Over 3 years ago, one developer started a whole new genre of streaming with Twitch Plays Pokémon. In these streams, the chat took control and played the game, rather than the streamer. The resulting craze had views in the millions. Yesterday, the creator of Twitch Plays Pokémon, referred to as “Streamer” by the TPP community, announced he is stepping down from the Twitch account following an incident involving the alleged attempt to release a TPP community member’s personal information.
Twitch Plays Pokémon was only possible due to the coding expertise of the Streamer, who created a way for people to type button inputs to control a version of Pokémon Red and Blue back in 2014. Over the years the popularity of Twitch Plays Pokémon has waned, but it has still retained a dedicated fanbase, and Streamer continues to develop new tools for the channel along with a small group of other collaborators. The last time we wrote about TPP they were playing a version of Pokémon Yellow where the chat could make a Pokémon say anything they wanted. Right now, TPP is streaming Pokémon Battle Revolution, where chat is controlling two teams of pokémon that battle each other.
While Twitch Plays Pokémon streams were silent in their inception, TPP has since added color commentary from the community. Two days ago during a Pokémon Battle Revolution stream, a TPP community member known as The_Chef133 was helping with commentary on the stream—but he went rogue. “You made a huge mistake giving me an open mic on this stream,” he said. During his monologue, he alleged that Streamer attempted to dox him on the Twitch Plays Pokémon subreddit. “It’s absolutely disgusting,” he said. “And what’s even more disgusting is that you are actually hellbent on trying to destroy me that you’re ignoring your staff in dev chat right now, telling you not to do this.” The_Chef1337’s goes on to say that Streamer allegedly mistreats his own staff.
Indeed, on the Twitch Plays Pokémon subreddit, there’s an apology from Streamer for “[seeking] to release sensitive information.” In the comments for for Streamer’s apology, redditors mention more issues ignored community feedback, and the tone is at times hostile. It is clear that tensions have been rising for some time, and that the community that has been going strong for years no longer trusts Streamer. Neither Streamer nor The_Chef1337 responded to requests for comment before publication.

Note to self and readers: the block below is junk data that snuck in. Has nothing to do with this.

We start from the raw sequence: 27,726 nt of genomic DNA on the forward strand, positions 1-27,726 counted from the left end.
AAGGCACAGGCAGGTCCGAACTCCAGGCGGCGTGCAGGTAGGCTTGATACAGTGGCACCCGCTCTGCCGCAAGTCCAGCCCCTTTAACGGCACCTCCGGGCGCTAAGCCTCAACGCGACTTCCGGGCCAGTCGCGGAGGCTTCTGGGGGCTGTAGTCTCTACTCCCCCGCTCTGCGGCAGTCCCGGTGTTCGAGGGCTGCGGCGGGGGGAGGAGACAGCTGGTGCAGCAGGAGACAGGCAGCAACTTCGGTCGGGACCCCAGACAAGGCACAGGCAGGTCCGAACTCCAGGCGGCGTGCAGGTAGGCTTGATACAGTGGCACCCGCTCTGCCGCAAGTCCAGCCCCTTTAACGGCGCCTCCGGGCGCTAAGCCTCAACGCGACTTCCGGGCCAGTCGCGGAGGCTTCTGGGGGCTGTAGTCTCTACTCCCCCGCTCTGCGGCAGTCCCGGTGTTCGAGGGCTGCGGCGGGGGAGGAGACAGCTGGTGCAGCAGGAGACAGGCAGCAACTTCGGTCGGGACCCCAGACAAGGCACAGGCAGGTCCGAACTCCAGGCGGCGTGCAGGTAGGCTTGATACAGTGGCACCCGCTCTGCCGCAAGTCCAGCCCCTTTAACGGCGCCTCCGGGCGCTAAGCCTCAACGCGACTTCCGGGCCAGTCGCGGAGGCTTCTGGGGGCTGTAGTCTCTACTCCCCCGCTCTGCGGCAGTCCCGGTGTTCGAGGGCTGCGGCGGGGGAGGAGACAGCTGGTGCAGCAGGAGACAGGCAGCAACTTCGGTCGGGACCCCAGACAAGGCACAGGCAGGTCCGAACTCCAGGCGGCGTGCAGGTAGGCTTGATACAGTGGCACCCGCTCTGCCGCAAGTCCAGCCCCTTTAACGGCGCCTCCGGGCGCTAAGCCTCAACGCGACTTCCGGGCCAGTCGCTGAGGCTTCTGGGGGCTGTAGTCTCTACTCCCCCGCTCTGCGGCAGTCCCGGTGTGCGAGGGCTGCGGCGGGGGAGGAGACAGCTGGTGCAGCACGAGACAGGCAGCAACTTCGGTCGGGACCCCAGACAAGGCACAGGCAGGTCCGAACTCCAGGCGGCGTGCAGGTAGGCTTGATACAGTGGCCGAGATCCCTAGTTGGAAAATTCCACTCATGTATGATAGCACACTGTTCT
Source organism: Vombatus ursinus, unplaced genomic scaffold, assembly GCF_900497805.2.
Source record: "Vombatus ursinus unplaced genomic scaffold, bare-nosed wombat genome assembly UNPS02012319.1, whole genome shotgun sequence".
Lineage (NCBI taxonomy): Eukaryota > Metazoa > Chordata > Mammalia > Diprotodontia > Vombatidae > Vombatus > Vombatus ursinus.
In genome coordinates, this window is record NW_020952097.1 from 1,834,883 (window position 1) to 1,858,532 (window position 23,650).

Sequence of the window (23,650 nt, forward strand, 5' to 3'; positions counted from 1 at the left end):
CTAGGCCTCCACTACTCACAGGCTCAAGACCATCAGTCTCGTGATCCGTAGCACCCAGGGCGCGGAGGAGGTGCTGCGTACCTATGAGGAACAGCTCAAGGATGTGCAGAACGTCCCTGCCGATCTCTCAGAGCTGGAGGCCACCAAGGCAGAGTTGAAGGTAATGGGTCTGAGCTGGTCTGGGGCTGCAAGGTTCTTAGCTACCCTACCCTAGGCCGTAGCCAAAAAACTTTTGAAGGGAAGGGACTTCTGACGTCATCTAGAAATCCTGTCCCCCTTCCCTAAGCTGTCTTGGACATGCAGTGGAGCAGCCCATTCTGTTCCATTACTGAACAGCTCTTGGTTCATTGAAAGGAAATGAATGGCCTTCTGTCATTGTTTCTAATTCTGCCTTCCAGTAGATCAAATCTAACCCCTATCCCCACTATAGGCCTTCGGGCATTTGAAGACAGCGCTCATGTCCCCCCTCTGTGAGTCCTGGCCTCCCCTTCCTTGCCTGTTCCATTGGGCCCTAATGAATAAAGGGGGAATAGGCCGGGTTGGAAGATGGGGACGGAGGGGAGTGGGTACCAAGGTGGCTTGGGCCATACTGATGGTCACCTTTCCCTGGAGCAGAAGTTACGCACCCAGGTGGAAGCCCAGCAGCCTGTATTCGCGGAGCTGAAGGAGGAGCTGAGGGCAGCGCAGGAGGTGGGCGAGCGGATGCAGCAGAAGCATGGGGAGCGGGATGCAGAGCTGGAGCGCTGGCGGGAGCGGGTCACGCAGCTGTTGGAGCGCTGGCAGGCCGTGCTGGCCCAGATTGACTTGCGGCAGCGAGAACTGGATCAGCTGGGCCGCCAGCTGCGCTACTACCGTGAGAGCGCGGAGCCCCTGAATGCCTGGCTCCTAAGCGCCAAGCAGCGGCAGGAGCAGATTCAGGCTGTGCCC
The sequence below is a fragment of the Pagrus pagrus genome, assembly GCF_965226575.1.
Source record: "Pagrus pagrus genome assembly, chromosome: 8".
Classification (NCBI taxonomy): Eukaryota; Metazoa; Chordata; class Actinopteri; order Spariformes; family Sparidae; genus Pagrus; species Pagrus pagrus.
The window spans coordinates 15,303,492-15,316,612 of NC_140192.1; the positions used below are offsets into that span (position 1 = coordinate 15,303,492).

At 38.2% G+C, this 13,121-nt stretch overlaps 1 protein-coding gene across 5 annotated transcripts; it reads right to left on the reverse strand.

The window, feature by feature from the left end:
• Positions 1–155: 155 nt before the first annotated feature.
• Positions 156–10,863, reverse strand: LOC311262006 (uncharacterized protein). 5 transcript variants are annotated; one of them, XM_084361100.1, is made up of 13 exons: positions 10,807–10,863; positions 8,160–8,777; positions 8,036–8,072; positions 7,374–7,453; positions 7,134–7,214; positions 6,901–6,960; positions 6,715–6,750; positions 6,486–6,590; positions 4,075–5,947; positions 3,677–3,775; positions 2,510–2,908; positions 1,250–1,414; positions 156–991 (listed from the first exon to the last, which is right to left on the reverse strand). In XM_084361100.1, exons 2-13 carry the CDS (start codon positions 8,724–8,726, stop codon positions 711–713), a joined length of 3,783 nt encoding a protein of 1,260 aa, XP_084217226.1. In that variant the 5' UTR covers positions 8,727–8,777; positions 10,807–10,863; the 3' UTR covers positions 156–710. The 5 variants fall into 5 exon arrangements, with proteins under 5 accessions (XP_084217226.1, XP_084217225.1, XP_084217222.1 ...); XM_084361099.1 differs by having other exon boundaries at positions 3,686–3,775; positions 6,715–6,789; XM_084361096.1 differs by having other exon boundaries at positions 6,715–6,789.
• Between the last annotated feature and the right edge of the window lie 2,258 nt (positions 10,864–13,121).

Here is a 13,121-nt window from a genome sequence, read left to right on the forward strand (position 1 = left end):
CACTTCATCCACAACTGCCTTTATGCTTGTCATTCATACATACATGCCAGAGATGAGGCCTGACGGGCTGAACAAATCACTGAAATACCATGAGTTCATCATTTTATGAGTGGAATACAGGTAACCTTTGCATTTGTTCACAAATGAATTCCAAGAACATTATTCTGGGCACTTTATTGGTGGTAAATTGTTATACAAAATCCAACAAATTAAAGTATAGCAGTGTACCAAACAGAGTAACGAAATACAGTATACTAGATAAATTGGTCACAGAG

Update 1:20, 11/16: The_Chef1337 has since responded, saying, “Over the past few days, several issues arose, but as of now, they have been resolved. We all want to make Twitch Plays Pokemon the best it can be, and the commitment to a 24 hour interactive stream stands as strong as ever. We plan on running Pokemon Ultra Sun after its release on November 24th. We are also gearing up for our fourth anniversary this upcoming February, and hope you will join us!”
In the aftermath, Streamer has said he will step down from TPP as of November 22nd. “Due to recent events, it has become clear that the TwitchPlaysPokemon community is unsatisfied with my management of the stream,” he writes. “As a result, I will be stepping down as CEO of TwitchPlaysPokemon and handing off that position to the new ‘streamer:’ Aissurtievos.” Aissurtievos will take over managing future streams. The role of the stream’s original creator going forward isn’t clear. While the community wishes Streamer well, scrolling through even the first page of the subreddit shows evidence of a community in turmoil not too long ago.
Over the course of its run, Twitch Plays Pokémon caught them all, played some fan games and even beat Professor Oak. It’s fitting, in a way, that the community has moved beyond its creator. In Twitch Plays Pokémon streams, it’s ultimately the community that has control.
H/T the tipster who contacted Kotaku about this earlier in the week.